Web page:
Wrong is the new right. 
No one understands where 
we stand. 
Who are we? How did we 
come to this? 
Thirty-five years ago 
I cowered in fear 
of red guerillas stalking streets 
vengeance running in veins 
bloodthirsty hyenas 
A new generation that 
                    doesn’t remember 
the knock on doors dragging 
life out pleading screaming begging, 
                    never saw 
bloated corpses floating in waterways 
or have to step over 
roasting moaning bodies unrecognizable 
piled up on the side of roads, 
                    through fear 
wondering if they will be next. 
heard about those days 
through history’s sieve. 
the norm to get what 
cannot be 
through the ballot. 
Is power so blinding we 
gorge on our own? 
Brother against brother, the same 
kind, flesh and blood 
stripping bare to kill for a different 
cause or 
for promises of treats? 
The future sheds tears eaten 
up greedily by cackling flames 
silently through swirling 
fumes roaring hatred 
and what is left 
to moan for—cinders that were 
once homes now 
kicked to the side 
as vultures from foreign shores 
                    line up behind clouds looming 
                    at the periphery of the island  
to step in and devour the land. 

Shirani Rajapakse is a Sri Lankan poet and short story writer. She is the author of five books including the award-winning Chant of a Million Women as well as I Exist. Therefore I Am. Rajapakse’s work appears in many journals and anthologies including Dove Tales, Buddhist Poetry, Litro, Linnet’s Wings, Berfrois, Flash Fiction International, Voices Israel, About Place, Mascara, Counterpunch, Deep Water, Silver Birch, International Times, Flash: The International Short-Short Story Magazine, Spark, The Write-In, Asian Signature, Moving Worlds, Harbinger Asylum.

Sunday, May 15, 2022


by Indran Amirthanayagam

The Palestinian Authority on Thursday declined a request to let Israeli officials examine the bullet that killed Shireen Abu Akleh, a prominent reporter for Al Jazeera who was killed in the occupied West Bank during an Israeli raid. Palestinian officials and witnesses accused Israeli soldiers of killing Ms. Abu Akleh, dismissing Israeli claims that the journalist may have been hit by Palestinian fire during a shootout in Jenin, a city in the northern West Bank. —The New York Times, May 12, 2022. Photo: The day after she was killed, Palestinian artists were already at work painting a mural of Shireen Abu Akleh in Jenin, a city in the northern West Bank. Credit: Mohammed Saber/EPA, via Shutterstock via The New York Times)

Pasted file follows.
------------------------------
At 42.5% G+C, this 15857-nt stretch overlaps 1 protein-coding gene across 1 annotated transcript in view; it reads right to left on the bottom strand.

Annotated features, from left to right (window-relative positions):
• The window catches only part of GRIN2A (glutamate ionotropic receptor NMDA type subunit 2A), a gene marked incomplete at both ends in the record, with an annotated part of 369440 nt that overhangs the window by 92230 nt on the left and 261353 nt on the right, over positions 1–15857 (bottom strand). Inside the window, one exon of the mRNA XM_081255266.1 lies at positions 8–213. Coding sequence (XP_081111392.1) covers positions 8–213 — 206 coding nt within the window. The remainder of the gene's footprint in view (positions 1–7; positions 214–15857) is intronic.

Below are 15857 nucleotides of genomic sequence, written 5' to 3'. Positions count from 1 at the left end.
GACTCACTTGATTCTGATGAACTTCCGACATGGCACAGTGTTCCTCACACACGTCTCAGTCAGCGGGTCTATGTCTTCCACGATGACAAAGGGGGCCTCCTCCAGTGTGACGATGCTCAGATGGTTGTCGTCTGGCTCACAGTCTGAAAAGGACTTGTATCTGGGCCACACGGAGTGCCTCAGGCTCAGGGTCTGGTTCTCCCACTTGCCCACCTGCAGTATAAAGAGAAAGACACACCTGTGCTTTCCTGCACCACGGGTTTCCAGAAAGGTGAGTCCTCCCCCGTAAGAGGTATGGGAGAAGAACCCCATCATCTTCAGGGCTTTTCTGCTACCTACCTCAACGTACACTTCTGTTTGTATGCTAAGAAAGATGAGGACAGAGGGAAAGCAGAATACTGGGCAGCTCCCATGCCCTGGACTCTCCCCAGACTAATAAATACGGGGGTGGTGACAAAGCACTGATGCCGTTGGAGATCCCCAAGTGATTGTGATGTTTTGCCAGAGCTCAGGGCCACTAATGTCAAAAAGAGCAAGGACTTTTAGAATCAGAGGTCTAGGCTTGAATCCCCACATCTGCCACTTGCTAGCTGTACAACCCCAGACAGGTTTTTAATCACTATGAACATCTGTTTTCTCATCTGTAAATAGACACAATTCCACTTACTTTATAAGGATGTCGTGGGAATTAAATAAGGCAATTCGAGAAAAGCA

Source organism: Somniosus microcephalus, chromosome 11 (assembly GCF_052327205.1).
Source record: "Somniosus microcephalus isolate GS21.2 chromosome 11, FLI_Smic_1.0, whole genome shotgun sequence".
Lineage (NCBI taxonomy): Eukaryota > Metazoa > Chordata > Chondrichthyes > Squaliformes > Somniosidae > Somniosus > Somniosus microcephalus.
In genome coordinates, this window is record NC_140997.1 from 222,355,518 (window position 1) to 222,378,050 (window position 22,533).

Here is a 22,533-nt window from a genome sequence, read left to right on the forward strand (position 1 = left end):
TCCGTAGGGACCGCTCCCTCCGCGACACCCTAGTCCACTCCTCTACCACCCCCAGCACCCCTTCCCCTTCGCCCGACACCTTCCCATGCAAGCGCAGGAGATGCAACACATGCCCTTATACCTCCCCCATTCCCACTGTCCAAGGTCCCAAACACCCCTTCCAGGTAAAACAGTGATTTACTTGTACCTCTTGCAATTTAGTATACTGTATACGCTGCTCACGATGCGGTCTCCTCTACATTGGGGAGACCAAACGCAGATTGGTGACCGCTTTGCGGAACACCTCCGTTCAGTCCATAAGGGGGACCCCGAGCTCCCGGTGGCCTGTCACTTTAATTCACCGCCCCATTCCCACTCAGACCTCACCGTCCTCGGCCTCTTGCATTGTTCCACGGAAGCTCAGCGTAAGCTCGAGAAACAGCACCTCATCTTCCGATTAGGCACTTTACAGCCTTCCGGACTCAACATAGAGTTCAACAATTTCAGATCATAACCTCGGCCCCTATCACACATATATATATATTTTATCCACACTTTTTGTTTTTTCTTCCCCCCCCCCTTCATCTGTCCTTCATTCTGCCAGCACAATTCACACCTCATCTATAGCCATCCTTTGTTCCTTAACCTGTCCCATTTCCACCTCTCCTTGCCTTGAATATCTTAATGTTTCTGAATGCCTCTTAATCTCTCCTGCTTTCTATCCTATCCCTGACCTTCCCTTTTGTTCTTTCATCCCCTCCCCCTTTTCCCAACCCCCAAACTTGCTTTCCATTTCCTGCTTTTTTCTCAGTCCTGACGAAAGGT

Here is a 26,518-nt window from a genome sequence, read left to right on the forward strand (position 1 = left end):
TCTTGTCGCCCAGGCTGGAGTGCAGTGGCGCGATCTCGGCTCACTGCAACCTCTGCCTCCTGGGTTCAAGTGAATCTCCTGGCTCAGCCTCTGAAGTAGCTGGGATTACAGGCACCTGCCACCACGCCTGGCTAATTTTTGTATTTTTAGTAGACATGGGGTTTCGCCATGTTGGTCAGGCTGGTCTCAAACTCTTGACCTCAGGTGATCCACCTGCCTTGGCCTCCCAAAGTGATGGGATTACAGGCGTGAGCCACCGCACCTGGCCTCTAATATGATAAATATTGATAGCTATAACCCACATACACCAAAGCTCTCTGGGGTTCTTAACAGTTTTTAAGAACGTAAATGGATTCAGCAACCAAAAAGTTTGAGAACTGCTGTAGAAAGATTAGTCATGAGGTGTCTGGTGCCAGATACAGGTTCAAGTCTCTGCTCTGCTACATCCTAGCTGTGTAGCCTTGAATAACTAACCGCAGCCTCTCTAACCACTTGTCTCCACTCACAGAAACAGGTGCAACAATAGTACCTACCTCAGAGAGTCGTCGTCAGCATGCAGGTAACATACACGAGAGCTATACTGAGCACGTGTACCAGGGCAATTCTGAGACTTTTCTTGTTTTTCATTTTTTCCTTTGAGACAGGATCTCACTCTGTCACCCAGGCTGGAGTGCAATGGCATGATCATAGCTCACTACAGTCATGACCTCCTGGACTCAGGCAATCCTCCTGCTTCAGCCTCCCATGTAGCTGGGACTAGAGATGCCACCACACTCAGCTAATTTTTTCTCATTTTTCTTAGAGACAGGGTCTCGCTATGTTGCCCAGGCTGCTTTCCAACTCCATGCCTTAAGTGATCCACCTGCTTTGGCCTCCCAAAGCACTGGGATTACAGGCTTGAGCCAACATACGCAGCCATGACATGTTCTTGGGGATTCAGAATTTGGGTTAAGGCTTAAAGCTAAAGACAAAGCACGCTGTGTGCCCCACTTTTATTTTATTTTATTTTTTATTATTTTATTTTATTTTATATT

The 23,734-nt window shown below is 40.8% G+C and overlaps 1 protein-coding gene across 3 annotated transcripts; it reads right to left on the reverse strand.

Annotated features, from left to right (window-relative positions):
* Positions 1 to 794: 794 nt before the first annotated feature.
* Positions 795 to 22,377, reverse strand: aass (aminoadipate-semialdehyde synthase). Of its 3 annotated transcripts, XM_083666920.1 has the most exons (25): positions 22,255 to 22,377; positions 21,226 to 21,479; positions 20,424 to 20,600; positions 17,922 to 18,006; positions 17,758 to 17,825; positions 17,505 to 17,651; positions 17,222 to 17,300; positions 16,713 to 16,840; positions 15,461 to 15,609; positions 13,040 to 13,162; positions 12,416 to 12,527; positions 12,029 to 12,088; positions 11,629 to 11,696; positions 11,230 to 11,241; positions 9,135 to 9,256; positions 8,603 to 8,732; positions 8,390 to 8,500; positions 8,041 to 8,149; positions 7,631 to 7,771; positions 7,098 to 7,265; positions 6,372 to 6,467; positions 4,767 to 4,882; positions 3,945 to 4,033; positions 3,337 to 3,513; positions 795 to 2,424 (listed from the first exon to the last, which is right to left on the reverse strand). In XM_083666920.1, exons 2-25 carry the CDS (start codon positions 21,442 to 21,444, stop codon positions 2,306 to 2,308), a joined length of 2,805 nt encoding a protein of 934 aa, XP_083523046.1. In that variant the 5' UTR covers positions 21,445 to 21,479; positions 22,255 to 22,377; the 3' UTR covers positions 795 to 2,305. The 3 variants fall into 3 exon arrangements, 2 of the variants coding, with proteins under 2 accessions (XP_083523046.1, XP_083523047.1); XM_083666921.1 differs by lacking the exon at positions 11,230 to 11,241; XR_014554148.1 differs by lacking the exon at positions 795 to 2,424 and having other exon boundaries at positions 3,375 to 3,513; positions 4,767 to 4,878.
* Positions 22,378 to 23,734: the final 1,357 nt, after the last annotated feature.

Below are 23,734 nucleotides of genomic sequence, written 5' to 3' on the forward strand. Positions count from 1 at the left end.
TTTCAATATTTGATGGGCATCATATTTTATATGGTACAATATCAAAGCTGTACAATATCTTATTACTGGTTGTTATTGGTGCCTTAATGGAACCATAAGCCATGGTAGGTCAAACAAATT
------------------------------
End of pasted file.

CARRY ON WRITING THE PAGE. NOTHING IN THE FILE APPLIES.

Who killed Shireen Abu Akleh? Who fired the bullet
into her head? Who raided the neighborhood? Who
has the right to bear arms? Who has the right

to desecrate the dead? Who is crying for justice
where justice has not been served, not for
Rachel Corrie, who stood before a bulldozer. Not

for Shireen who wrote of people how they live
and cook, wash and teach, how they live and die
in an occupied land as second class subjects. Meanwhile

the murderer walks. Meanwhile the struggle continues
between lord and subject. And the girl who loved holding
her bottle before the mirror as a microphone saying

one day I will grow to be Shireen Abu Akleh: what
shall we tell her now? Where can she bury her tears?

Indran Amirthanayagam's newest book is Ten Thousand Steps Against the Tyrant (BroadstoneBooks). Recently published is Blue Window (Ventana Azul), translated by Jennifer Rathbun.(Dialogos Books). In 2020, Indran produced a “world" record by publishing three new poetry books written in three languages: The Migrant States (Hanging Loose Press, New York), Sur l'île nostalgique (L’Harmattan, Paris) and Lírica a tiempo (Mesa Redonda, Lima). He writes in English, Spanish, French, Portuguese, Haitian Creole and has twenty poetry books as well as a music album Rankont Dout. He edits The Beltway Poetry Quarterly and helps curate Ablucionistas. He won the Paterson Prize and received fellowships from The Foundation for the Contemporary Arts, New York Foundation for the Arts, US/Mexico Fund For Culture, and the MacDowell Colony. He hosts the Poetry Channel on YouTube.

Saturday, May 14, 2022


by George Salamon

US billionaires' demand for 'golden passport' schemes that sell citizenships to 'safe' countries for up to $6.5m including New Zealand and Portugal rockets by 337% in three years as fears of civil unrest spike. —Mail Online, May 7, 2022

Good riddance, and safe trip,
but before abandoning our ship,
make them sign a promissory note
forbidding return to their original boat.

George Salamon looks forward to the inevitable movie version, "Ship of Wealthy Fools," starring celebrities who appear in ads for beachwear.


by Emmie Christie

Sphecius speciosus, often simply referred to as the cicada killer or the cicada hawk, is a large digger wasp species. —iNaturalist

The cicada killers drone in the park
Small rockets,
A display of gold in the sky.
I glare. I stare them down,
But billionaire buoyancy keeps them
Flying. A confidence fueled by concepts,
On stinger stock options,
Keeping me inside my cardboard home
But even that’s Prime real estate,
This box someone threw out.
And I shouldn’t be sleeping here, no,
Because that nearby bush has a plaque.
Where can I go to sleep?
I guess it’s a crime to have bad luck,